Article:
TECH: IOM reccomends ePrescribing by 2010

The IOM is out with another report on medication errors in which it recommends the use of ePrescribing for all scripts by 2010. And it’s made it into the news, at least into the AP Headlines where the tale is told that drug errors hurt 1.5 million.

Perhaps someone should let whoever took the ePrescribing mandate out of the final language in the MMA in 2003 (after it made it through in the House version of the bill) know that they’re killing people and costing payers a fortune. But then again I wouldn’t want to point fingers at anyone in particular.


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  1. One MD’s opinion: This isn’t about reluctance to take on new technology as much as it’s about reluctance to switch from one method to another without any evidence to demonstrate significant value. I’ve made plenty of mistakes by using a computer’s default setting in one program or another. The best way to make sure the pharmacy makes the right choice is to not have illegible handwriting. There are many ways around this, one of which is to print rather than to use cursive writing. But I don’t wish to be forced into spending thousands of dollars on a computer-based prescribing system (which I’ll ultimately have to charge back to my patients due to the increased cost of doing business) without having clear evidence of: 1) no decrease in efficiency…it can’t slow me down, 2) no increase in costs without an accompanying increase in income, 3) improvement in medical error rates, rather than just a horizontal move from one type of error to another type of error, 4) no decrease in ability to care for patients in their homes ( I still do housecalls, and I have no desire to schlep yet another battery powered dohickey with me when a small paper pad works just fine ).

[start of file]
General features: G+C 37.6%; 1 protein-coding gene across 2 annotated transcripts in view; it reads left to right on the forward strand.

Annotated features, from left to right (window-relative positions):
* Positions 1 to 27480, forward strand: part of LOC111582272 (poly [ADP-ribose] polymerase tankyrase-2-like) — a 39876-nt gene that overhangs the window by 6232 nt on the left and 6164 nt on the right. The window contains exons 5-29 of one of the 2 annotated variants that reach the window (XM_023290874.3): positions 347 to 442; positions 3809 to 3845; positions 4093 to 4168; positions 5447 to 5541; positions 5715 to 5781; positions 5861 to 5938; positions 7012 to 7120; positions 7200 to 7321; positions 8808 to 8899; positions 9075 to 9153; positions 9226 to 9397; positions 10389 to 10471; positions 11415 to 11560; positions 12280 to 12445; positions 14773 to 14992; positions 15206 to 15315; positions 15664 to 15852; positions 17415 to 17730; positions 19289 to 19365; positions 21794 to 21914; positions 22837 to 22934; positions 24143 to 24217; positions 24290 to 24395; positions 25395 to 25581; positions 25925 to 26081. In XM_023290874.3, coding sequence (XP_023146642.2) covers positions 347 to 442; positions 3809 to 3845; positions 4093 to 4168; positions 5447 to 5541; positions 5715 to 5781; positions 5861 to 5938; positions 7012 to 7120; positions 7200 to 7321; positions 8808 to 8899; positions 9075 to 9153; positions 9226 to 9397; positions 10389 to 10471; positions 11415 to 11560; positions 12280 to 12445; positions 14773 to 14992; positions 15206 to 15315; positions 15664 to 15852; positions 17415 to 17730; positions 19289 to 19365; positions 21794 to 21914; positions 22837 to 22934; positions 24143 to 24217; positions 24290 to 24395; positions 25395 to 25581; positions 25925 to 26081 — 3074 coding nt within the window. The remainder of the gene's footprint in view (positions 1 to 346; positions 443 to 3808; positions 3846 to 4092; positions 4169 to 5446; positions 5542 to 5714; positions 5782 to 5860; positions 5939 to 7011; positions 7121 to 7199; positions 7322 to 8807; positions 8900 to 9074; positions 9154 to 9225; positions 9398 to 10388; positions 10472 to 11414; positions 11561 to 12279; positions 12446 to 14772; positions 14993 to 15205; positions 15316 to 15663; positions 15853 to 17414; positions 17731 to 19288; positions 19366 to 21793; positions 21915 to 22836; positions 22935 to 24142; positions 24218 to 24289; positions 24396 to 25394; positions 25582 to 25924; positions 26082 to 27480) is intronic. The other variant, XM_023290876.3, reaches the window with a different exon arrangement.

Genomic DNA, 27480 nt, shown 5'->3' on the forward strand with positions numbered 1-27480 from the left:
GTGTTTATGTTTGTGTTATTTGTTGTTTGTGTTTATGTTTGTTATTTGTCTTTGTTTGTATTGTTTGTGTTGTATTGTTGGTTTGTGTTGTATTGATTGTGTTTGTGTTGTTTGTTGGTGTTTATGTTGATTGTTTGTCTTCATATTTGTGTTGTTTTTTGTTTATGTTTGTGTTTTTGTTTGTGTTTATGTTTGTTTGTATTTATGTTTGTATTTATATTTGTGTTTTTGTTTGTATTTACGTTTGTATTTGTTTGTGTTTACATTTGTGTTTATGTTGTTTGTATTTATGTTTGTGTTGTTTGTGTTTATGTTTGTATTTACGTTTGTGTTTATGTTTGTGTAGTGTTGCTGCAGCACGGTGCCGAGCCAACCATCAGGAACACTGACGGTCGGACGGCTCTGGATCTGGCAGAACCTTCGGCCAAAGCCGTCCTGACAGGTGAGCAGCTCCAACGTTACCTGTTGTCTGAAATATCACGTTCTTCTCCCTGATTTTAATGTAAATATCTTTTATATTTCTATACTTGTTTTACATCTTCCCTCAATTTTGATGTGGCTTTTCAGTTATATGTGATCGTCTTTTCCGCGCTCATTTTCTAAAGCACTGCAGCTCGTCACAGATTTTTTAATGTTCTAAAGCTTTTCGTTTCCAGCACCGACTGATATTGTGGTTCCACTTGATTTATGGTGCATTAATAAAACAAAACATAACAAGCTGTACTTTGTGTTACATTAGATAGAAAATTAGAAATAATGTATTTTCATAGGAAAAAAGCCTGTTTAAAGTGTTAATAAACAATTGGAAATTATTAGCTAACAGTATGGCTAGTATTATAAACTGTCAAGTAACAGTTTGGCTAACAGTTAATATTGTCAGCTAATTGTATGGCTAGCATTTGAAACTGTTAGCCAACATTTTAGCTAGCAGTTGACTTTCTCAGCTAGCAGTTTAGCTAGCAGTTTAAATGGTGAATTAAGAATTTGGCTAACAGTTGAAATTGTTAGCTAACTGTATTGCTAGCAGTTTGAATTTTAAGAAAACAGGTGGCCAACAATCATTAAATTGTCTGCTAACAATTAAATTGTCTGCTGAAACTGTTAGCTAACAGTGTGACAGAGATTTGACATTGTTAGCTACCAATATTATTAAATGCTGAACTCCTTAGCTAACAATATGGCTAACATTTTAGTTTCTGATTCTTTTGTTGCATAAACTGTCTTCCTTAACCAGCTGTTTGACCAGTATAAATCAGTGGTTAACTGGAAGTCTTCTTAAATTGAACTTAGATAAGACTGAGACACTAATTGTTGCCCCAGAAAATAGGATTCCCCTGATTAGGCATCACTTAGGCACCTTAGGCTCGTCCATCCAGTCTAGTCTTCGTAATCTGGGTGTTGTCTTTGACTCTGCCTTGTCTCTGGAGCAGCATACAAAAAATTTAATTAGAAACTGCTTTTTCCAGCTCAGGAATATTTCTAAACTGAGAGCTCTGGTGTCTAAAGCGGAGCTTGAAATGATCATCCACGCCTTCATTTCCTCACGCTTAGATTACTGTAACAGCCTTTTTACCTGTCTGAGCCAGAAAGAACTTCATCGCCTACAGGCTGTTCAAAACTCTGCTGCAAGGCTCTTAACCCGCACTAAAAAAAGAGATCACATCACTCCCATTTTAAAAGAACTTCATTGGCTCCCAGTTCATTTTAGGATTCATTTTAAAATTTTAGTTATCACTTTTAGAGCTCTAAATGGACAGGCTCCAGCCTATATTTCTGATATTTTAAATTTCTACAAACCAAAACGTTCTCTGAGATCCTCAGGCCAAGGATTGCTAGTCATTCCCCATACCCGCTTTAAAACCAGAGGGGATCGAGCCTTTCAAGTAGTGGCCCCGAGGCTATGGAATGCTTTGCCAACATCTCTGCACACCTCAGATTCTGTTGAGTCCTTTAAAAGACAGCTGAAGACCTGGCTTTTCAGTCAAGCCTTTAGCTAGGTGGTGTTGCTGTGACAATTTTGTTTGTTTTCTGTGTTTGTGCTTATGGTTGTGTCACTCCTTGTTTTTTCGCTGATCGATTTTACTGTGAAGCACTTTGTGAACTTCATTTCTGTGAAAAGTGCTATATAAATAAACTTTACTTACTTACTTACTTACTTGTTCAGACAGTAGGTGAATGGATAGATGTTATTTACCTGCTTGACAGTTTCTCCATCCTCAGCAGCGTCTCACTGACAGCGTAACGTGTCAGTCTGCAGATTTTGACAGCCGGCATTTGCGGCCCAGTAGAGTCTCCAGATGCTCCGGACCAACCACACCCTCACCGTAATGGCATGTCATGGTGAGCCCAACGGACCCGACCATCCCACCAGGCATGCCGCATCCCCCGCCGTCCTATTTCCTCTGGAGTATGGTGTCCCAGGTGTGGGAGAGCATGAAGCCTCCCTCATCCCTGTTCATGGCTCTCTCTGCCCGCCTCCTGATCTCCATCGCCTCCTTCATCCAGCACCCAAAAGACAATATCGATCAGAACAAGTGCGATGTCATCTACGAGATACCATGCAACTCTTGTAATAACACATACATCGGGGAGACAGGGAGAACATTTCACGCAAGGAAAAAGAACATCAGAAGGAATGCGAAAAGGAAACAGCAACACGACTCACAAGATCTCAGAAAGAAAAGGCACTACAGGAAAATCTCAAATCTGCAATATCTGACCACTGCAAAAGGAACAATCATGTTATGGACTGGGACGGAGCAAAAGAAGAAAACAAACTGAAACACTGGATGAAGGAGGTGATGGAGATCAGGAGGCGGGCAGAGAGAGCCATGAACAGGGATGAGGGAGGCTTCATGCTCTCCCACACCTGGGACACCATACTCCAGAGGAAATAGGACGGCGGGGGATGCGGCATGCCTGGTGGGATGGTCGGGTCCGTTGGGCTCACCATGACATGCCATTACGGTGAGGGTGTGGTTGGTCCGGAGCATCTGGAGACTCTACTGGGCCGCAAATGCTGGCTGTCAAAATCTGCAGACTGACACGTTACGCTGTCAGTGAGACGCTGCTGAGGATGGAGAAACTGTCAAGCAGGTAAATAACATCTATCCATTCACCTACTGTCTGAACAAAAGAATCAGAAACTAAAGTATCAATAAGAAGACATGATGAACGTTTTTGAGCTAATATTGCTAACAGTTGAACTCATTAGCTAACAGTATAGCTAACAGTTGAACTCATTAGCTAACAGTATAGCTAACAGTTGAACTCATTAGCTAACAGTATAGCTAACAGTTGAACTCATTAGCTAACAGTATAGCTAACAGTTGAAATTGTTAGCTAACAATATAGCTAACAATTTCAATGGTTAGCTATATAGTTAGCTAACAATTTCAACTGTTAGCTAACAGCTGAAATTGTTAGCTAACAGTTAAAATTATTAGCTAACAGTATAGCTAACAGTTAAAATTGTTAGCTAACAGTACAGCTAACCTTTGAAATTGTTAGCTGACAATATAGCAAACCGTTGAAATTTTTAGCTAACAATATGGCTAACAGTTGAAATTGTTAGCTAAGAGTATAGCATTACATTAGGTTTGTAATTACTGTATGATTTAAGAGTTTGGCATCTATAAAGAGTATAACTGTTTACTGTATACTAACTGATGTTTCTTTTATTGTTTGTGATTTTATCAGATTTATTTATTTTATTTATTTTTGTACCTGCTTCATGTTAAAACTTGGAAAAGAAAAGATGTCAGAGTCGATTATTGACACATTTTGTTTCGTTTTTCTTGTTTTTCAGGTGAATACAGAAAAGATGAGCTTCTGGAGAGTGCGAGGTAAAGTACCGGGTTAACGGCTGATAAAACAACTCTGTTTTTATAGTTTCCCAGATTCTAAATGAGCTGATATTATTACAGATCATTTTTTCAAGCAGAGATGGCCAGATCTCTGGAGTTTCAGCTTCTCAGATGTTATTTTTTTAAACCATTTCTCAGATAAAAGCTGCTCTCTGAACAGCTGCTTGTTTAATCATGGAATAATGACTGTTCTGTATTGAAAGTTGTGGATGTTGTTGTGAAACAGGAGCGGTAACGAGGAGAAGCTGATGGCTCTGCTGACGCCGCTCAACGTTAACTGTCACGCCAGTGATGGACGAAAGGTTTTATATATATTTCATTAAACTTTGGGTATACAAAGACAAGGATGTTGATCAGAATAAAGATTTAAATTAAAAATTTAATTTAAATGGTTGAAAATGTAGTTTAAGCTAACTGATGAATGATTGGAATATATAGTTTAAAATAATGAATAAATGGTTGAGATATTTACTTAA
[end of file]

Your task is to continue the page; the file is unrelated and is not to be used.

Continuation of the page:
One last point…I worked for Apple Computer for several years in their Tech Support department. I consider myself technically savvy and capable. And yet in my opinion we’re nowhere near the point where it makes sense for individual docs to have e-prescribing capabilities. Once the questions above get answered, then it will be time. And if I’m reluctant to move in that direction, I can’t imagine that my non-techie peers are any less reluctant.

  2. AMA isnt against e-prescribing, they just dont want to pay for something thats not necessarily going to be accepted as the industry standard and work with other existing infrastructures.
    If the fed govt came out with a law which says that X is the escripting package that the whole medical field must use, ending any uncertainty about cross-compatibility or industry standards, then the AMA would be the first to advocate implementing the system.
    The private marketplace is not hte place for such a system. The fed govt should just declare by law that the VA “VISTA” system is the de jure standard package. Then docs would not hesitate to implement it in their practices and hospitals would do the same.